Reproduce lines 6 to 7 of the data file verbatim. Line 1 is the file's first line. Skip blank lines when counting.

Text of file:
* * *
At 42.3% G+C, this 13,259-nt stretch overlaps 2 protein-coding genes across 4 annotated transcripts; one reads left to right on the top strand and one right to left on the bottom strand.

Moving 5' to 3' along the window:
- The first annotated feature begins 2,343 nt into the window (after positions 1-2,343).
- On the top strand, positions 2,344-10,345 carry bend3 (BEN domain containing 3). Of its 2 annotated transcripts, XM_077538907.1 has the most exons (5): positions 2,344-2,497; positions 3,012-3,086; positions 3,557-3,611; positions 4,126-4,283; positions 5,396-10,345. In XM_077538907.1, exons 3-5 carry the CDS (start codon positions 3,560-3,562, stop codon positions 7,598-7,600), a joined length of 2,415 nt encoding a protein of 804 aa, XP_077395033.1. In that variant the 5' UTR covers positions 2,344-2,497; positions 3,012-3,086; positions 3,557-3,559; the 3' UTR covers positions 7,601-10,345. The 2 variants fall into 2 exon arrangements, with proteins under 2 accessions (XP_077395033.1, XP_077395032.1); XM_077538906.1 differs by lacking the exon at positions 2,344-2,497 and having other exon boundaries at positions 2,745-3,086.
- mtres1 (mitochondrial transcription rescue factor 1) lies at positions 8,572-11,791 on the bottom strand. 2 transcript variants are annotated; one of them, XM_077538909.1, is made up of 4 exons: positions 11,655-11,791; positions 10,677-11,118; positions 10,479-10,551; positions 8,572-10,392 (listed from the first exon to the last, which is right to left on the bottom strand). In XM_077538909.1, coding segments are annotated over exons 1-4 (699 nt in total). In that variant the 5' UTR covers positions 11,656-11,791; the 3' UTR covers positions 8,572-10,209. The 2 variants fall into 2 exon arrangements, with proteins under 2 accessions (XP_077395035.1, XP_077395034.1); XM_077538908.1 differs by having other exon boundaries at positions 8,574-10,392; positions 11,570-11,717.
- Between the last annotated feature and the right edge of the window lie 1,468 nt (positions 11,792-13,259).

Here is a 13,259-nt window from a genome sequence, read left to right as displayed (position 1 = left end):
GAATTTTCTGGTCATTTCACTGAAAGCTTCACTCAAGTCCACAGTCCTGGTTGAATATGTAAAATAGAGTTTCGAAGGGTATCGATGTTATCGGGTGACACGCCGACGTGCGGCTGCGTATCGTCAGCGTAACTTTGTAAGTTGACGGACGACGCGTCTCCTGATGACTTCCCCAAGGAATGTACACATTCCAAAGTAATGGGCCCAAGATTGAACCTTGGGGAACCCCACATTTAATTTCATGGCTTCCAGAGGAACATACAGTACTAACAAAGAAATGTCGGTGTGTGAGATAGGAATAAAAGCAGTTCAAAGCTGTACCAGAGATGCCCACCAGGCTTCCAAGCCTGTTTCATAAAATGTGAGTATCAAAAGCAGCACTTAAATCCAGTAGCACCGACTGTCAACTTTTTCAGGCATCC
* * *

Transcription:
- Between the last annotated feature and the right edge of the window lie 1,468 nt (positions 11,792-13,259).

Here is a 13,259-nt window from a genome sequence, read left to right as displayed (position 1 = left end):